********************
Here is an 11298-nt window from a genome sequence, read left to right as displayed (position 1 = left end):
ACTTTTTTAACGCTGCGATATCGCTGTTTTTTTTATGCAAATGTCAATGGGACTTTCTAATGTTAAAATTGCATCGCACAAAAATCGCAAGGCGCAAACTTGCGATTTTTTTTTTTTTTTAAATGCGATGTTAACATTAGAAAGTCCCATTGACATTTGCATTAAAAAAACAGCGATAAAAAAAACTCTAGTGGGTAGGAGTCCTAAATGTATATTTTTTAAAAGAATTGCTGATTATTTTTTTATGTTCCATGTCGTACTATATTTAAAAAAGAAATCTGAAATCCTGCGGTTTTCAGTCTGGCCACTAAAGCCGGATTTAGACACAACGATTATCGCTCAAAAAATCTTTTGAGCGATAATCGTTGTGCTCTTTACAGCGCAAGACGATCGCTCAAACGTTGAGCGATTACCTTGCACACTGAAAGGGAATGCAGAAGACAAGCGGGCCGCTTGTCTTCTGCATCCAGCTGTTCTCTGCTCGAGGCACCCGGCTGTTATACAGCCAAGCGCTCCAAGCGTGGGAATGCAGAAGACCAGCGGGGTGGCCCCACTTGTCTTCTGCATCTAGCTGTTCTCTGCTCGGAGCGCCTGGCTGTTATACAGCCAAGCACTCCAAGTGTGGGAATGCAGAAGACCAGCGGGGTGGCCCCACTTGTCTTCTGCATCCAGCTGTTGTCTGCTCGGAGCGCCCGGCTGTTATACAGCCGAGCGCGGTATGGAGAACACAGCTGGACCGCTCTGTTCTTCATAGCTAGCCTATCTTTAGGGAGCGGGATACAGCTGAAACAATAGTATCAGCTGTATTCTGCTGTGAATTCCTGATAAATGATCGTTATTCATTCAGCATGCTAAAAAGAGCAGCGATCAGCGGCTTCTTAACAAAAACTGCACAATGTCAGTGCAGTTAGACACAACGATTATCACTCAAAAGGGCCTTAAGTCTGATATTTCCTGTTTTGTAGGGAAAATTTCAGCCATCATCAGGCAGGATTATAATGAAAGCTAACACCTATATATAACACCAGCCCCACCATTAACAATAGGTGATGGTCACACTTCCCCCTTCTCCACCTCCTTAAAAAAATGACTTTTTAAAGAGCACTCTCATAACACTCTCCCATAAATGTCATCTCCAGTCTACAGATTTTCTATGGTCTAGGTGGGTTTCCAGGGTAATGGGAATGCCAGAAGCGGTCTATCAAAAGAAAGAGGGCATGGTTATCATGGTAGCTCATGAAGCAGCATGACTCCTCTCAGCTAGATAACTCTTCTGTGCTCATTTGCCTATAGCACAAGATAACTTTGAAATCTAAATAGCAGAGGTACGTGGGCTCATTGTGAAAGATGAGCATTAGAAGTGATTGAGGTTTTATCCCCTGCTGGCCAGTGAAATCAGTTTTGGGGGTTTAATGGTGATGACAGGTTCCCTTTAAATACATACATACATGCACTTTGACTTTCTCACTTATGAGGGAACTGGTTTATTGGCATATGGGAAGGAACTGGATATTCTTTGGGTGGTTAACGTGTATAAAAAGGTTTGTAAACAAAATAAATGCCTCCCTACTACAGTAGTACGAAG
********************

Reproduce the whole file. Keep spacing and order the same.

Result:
Here is an 11298-nt window from a genome sequence, read left to right as displayed (position 1 = left end):
ACTTTTTTAACGCTGCGATATCGCTGTTTTTTTTATGCAAATGTCAATGGGACTTTCTAATGTTAAAATTGCATCGCACAAAAATCGCAAGGCGCAAACTTGCGATTTTTTTTTTTTTTTAAATGCGATGTTAACATTAGAAAGTCCCATTGACATTTGCATTAAAAAAACAGCGATAAAAAAAACTCTAGTGGGTAGGAGTCCTAAATGTATATTTTTTAAAAGAATTGCTGATTATTTTTTTATGTTCCATGTCGTACTATATTTAAAAAAGAAATCTGAAATCCTGCGGTTTTCAGTCTGGCCACTAAAGCCGGATTTAGACACAACGATTATCGCTCAAAAAATCTTTTGAGCGATAATCGTTGTGCTCTTTACAGCGCAAGACGATCGCTCAAACGTTGAGCGATTACCTTGCACACTGAAAGGGAATGCAGAAGACAAGCGGGCCGCTTGTCTTCTGCATCCAGCTGTTCTCTGCTCGAGGCACCCGGCTGTTATACAGCCAAGCGCTCCAAGCGTGGGAATGCAGAAGACCAGCGGGGTGGCCCCACTTGTCTTCTGCATCTAGCTGTTCTCTGCTCGGAGCGCCTGGCTGTTATACAGCCAAGCACTCCAAGTGTGGGAATGCAGAAGACCAGCGGGGTGGCCCCACTTGTCTTCTGCATCCAGCTGTTGTCTGCTCGGAGCGCCCGGCTGTTATACAGCCGAGCGCGGTATGGAGAACACAGCTGGACCGCTCTGTTCTTCATAGCTAGCCTATCTTTAGGGAGCGGGATACAGCTGAAACAATAGTATCAGCTGTATTCTGCTGTGAATTCCTGATAAATGATCGTTATTCATTCAGCATGCTAAAAAGAGCAGCGATCAGCGGCTTCTTAACAAAAACTGCACAATGTCAGTGCAGTTAGACACAACGATTATCACTCAAAAGGGCCTTAAGTCTGATATTTCCTGTTTTGTAGGGAAAATTTCAGCCATCATCAGGCAGGATTATAATGAAAGCTAACACCTATATATAACACCAGCCCCACCATTAACAATAGGTGATGGTCACACTTCCCCCTTCTCCACCTCCTTAAAAAAATGACTTTTTAAAGAGCACTCTCATAACACTCTCCCATAAATGTCATCTCCAGTCTACAGATTTTCTATGGTCTAGGTGGGTTTCCAGGGTAATGGGAATGCCAGAAGCGGTCTATCAAAAGAAAGAGGGCATGGTTATCATGGTAGCTCATGAAGCAGCATGACTCCTCTCAGCTAGATAACTCTTCTGTGCTCATTTGCCTATAGCACAAGATAACTTTGAAATCTAAATAGCAGAGGTACGTGGGCTCATTGTGAAAGATGAGCATTAGAAGTGATTGAGGTTTTATCCCCTGCTGGCCAGTGAAATCAGTTTTGGGGGTTTAATGGTGATGACAGGTTCCCTTTAAATACATACATACATGCACTTTGACTTTCTCACTTATGAGGGAACTGGTTTATTGGCATATGGGAAGGAACTGGATATTCTTTGGGTGGTTAACGTGTATAAAAAGGTTTGTAAACAAAATAAATGCCTCCCTACTACAGTAGTACGAAG